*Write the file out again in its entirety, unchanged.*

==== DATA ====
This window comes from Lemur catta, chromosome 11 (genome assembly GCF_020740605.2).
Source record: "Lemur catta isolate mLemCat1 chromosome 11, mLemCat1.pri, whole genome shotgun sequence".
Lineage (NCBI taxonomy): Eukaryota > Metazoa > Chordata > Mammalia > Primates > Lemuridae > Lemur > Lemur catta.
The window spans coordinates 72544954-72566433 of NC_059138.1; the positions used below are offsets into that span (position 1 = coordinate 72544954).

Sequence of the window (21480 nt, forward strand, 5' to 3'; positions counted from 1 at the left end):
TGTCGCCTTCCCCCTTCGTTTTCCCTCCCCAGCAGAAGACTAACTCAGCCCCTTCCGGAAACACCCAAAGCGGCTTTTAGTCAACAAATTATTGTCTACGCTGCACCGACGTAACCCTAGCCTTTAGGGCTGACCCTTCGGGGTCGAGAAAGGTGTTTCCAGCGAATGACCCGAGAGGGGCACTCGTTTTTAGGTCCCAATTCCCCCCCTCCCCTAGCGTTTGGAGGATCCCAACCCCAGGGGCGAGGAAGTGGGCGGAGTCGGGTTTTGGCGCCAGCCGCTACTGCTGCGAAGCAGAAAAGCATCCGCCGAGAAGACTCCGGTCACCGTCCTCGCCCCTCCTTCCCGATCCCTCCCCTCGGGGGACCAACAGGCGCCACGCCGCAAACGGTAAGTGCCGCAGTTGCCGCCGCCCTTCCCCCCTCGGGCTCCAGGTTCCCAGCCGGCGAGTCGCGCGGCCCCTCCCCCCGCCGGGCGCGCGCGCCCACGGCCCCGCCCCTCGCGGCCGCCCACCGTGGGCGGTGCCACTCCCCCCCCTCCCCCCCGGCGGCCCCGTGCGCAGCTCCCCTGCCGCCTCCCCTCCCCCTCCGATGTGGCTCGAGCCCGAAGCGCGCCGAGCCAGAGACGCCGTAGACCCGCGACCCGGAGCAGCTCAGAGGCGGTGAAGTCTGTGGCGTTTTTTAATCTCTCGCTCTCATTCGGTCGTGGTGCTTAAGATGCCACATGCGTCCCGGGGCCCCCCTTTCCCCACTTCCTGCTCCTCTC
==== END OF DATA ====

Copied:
This window comes from Lemur catta, chromosome 11 (genome assembly GCF_020740605.2).
Source record: "Lemur catta isolate mLemCat1 chromosome 11, mLemCat1.pri, whole genome shotgun sequence".
Lineage (NCBI taxonomy): Eukaryota > Metazoa > Chordata > Mammalia > Primates > Lemuridae > Lemur > Lemur catta.
The window spans coordinates 72544954-72566433 of NC_059138.1; the positions used below are offsets into that span (position 1 = coordinate 72544954).

Sequence of the window (21480 nt, forward strand, 5' to 3'; positions counted from 1 at the left end):
TGTCGCCTTCCCCCTTCGTTTTCCCTCCCCAGCAGAAGACTAACTCAGCCCCTTCCGGAAACACCCAAAGCGGCTTTTAGTCAACAAATTATTGTCTACGCTGCACCGACGTAACCCTAGCCTTTAGGGCTGACCCTTCGGGGTCGAGAAAGGTGTTTCCAGCGAATGACCCGAGAGGGGCACTCGTTTTTAGGTCCCAATTCCCCCCCTCCCCTAGCGTTTGGAGGATCCCAACCCCAGGGGCGAGGAAGTGGGCGGAGTCGGGTTTTGGCGCCAGCCGCTACTGCTGCGAAGCAGAAAAGCATCCGCCGAGAAGACTCCGGTCACCGTCCTCGCCCCTCCTTCCCGATCCCTCCCCTCGGGGGACCAACAGGCGCCACGCCGCAAACGGTAAGTGCCGCAGTTGCCGCCGCCCTTCCCCCCTCGGGCTCCAGGTTCCCAGCCGGCGAGTCGCGCGGCCCCTCCCCCCGCCGGGCGCGCGCGCCCACGGCCCCGCCCCTCGCGGCCGCCCACCGTGGGCGGTGCCACTCCCCCCCCTCCCCCCCGGCGGCCCCGTGCGCAGCTCCCCTGCCGCCTCCCCTCCCCCTCCGATGTGGCTCGAGCCCGAAGCGCGCCGAGCCAGAGACGCCGTAGACCCGCGACCCGGAGCAGCTCAGAGGCGGTGAAGTCTGTGGCGTTTTTTAATCTCTCGCTCTCATTCGGTCGTGGTGCTTAAGATGCCACATGCGTCCCGGGGCCCCCCTTTCCCCACTTCCTGCTCCTCTC